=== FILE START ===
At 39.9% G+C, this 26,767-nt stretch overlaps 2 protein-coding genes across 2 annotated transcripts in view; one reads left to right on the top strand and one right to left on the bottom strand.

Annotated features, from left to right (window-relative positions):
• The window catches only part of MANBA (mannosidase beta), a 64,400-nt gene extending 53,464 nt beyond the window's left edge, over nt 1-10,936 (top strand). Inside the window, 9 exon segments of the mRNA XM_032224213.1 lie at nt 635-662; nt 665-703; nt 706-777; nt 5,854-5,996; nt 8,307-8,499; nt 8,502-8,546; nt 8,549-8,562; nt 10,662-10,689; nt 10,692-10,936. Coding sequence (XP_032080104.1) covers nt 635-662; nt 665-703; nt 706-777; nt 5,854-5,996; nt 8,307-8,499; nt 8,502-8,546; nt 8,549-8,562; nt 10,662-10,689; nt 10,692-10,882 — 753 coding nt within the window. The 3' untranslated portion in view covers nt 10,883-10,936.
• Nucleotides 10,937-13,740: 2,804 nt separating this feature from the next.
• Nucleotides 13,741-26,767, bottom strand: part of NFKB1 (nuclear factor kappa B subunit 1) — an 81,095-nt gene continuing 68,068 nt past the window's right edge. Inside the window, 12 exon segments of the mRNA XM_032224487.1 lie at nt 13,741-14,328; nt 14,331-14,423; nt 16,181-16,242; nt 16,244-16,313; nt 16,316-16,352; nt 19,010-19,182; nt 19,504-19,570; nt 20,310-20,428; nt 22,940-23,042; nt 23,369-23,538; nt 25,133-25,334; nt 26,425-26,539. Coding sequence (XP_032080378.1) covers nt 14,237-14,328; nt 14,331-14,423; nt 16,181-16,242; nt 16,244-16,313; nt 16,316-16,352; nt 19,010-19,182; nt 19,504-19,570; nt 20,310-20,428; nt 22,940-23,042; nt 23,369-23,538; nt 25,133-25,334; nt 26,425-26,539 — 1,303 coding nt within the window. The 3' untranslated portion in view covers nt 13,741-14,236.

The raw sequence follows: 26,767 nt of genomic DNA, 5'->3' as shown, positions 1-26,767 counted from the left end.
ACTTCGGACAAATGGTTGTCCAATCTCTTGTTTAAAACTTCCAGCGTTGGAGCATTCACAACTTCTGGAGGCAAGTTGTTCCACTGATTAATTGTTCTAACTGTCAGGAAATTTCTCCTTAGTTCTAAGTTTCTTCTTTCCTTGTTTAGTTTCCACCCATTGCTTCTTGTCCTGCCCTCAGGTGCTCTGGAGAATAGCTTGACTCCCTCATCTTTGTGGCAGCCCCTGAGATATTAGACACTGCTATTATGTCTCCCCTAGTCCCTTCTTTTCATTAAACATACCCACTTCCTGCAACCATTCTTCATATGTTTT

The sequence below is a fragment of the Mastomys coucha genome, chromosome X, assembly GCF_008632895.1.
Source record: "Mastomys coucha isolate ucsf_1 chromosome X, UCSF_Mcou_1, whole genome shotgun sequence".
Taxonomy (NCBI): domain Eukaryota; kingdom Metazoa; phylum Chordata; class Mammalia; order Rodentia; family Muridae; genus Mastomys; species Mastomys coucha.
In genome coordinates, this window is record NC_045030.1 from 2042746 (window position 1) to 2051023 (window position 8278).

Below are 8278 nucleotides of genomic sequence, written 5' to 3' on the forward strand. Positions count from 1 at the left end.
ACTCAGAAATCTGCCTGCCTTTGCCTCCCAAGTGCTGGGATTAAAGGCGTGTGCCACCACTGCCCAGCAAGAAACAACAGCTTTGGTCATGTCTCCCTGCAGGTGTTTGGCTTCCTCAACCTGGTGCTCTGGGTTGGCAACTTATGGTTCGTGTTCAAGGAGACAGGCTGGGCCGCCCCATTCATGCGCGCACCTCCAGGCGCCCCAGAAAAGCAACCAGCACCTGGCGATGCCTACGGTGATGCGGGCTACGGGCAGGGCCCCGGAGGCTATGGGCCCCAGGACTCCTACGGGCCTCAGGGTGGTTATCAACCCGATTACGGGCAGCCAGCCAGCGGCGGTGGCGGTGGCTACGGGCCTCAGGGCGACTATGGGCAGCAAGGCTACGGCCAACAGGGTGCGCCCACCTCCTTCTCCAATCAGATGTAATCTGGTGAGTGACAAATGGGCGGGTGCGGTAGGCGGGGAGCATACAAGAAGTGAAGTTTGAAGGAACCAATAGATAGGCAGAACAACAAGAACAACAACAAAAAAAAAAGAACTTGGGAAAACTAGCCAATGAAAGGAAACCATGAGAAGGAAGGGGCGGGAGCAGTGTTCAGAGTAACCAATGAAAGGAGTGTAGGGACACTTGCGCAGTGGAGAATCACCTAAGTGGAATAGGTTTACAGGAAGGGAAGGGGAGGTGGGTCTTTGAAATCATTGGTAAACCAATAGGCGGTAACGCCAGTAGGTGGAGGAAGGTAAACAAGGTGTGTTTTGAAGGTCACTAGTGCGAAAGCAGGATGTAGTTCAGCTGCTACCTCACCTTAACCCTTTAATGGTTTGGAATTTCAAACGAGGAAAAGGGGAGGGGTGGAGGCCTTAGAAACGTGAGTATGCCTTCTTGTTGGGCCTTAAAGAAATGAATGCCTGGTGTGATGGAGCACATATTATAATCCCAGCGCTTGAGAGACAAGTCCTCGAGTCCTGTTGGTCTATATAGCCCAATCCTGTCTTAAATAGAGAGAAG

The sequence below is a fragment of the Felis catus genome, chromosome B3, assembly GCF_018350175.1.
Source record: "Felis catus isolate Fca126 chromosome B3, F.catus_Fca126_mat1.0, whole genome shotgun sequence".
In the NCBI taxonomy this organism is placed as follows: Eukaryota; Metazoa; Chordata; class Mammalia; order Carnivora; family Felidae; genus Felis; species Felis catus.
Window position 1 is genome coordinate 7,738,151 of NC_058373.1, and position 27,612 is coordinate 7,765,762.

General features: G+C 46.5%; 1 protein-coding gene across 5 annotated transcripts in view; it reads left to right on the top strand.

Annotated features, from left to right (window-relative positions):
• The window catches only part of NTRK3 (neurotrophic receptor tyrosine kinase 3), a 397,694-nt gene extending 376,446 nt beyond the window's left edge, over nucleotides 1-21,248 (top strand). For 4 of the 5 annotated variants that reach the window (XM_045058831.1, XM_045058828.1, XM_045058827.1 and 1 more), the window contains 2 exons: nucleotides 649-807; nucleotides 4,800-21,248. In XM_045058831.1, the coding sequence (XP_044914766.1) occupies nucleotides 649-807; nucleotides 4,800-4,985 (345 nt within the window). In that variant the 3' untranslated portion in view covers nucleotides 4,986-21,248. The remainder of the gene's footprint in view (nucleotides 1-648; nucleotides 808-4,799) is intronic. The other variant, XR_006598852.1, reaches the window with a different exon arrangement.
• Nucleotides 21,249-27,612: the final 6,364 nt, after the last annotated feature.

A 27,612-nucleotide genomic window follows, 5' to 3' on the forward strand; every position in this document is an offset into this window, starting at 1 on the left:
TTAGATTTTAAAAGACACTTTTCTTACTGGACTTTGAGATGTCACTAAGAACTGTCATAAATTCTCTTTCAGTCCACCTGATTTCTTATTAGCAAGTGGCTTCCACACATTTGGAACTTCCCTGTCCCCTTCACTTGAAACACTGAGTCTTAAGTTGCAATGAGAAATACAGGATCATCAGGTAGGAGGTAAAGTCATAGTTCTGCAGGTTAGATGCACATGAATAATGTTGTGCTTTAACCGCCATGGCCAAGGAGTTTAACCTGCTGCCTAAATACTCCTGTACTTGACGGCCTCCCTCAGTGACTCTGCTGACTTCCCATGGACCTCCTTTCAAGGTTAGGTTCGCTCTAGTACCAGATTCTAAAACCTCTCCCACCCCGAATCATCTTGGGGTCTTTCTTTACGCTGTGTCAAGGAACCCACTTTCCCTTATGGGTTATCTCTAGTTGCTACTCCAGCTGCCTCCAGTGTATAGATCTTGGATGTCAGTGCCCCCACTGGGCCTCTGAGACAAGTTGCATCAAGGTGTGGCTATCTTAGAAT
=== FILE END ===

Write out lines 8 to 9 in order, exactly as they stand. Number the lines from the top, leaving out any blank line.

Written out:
The sequence below is a fragment of the Mastomys coucha genome, chromosome X, assembly GCF_008632895.1.
Source record: "Mastomys coucha isolate ucsf_1 chromosome X, UCSF_Mcou_1, whole genome shotgun sequence".